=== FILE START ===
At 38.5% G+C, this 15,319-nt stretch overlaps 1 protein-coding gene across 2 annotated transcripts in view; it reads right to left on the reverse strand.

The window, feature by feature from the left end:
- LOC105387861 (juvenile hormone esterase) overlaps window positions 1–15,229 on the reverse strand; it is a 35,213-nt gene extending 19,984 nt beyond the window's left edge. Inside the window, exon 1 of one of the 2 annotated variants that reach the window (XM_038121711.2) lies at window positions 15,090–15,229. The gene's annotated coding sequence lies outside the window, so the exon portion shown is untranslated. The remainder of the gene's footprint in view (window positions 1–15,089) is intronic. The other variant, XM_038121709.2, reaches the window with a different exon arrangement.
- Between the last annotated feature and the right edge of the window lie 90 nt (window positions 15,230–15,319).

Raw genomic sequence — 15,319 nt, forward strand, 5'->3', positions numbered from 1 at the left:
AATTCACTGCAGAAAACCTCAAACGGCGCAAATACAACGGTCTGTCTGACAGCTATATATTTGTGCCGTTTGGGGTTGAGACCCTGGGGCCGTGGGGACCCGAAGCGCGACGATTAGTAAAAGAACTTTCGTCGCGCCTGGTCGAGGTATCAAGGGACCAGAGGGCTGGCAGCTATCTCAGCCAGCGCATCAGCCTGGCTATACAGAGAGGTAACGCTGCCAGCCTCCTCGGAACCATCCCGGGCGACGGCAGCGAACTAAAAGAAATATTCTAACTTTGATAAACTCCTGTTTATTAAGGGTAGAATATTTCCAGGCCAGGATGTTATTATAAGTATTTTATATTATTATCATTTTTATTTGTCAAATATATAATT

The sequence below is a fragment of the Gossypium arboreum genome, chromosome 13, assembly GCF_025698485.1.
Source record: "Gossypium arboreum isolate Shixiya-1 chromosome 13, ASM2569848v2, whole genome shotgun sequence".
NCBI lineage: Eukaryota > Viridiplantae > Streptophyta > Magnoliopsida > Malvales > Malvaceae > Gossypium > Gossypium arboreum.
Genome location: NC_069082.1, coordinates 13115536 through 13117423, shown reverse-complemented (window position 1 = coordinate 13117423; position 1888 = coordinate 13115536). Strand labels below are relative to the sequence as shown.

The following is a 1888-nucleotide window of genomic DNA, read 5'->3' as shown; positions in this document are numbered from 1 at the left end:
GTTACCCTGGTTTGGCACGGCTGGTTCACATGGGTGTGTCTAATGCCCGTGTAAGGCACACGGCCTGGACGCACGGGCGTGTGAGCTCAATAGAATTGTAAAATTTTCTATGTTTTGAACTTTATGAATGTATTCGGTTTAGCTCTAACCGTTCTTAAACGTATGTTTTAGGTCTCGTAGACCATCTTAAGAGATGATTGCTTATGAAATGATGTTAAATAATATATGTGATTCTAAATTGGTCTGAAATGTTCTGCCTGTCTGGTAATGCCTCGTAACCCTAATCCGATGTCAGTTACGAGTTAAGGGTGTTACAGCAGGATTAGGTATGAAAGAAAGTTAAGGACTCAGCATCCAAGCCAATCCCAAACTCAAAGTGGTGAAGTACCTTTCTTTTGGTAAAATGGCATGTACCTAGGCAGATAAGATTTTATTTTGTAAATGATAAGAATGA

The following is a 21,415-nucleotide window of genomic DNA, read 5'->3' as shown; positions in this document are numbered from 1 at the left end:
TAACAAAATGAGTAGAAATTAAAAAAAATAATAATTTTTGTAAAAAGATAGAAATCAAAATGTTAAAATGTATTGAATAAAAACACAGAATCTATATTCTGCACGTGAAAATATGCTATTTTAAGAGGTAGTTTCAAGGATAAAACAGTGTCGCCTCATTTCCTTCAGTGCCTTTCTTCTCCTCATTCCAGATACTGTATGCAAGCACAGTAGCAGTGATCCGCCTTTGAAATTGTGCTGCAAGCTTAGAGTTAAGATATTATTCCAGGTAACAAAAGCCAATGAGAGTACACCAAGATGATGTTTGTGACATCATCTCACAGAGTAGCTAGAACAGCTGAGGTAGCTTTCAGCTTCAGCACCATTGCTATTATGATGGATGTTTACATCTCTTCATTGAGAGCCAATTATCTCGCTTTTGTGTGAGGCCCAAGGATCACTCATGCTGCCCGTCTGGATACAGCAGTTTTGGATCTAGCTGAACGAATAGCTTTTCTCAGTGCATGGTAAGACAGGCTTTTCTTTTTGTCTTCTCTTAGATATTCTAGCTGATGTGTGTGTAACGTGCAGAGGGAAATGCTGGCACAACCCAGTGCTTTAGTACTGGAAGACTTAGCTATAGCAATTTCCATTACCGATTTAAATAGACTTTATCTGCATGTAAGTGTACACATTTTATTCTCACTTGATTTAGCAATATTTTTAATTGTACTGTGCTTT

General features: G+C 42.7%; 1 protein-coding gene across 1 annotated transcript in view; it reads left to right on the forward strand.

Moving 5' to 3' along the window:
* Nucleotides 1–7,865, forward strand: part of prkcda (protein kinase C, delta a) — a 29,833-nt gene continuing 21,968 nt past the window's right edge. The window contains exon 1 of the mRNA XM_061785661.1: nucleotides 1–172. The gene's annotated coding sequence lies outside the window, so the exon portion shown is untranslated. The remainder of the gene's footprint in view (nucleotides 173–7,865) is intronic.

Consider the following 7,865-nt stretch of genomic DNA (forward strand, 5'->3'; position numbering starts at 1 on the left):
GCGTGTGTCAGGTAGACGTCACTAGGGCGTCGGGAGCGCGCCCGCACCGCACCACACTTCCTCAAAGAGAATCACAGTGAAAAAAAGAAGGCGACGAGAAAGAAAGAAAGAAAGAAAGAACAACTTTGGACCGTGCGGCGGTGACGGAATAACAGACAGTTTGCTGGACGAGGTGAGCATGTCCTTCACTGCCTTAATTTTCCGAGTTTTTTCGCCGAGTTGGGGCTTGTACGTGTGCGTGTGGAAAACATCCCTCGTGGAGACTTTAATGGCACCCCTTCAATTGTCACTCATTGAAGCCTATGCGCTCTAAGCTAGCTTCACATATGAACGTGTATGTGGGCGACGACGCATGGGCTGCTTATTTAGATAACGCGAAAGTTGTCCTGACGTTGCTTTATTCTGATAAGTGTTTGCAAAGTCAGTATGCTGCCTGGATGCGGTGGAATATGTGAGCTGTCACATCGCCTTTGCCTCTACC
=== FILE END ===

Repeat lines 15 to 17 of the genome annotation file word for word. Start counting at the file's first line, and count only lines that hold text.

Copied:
General features: G+C 42.7%; 1 protein-coding gene across 1 annotated transcript in view; it reads left to right on the forward strand.

Moving 5' to 3' along the window:
* Nucleotides 1–7,865, forward strand: part of prkcda (protein kinase C, delta a) — a 29,833-nt gene continuing 21,968 nt past the window's right edge. The window contains exon 1 of the mRNA XM_061785661.1: nucleotides 1–172. The gene's annotated coding sequence lies outside the window, so the exon portion shown is untranslated. The remainder of the gene's footprint in view (nucleotides 173–7,865) is intronic.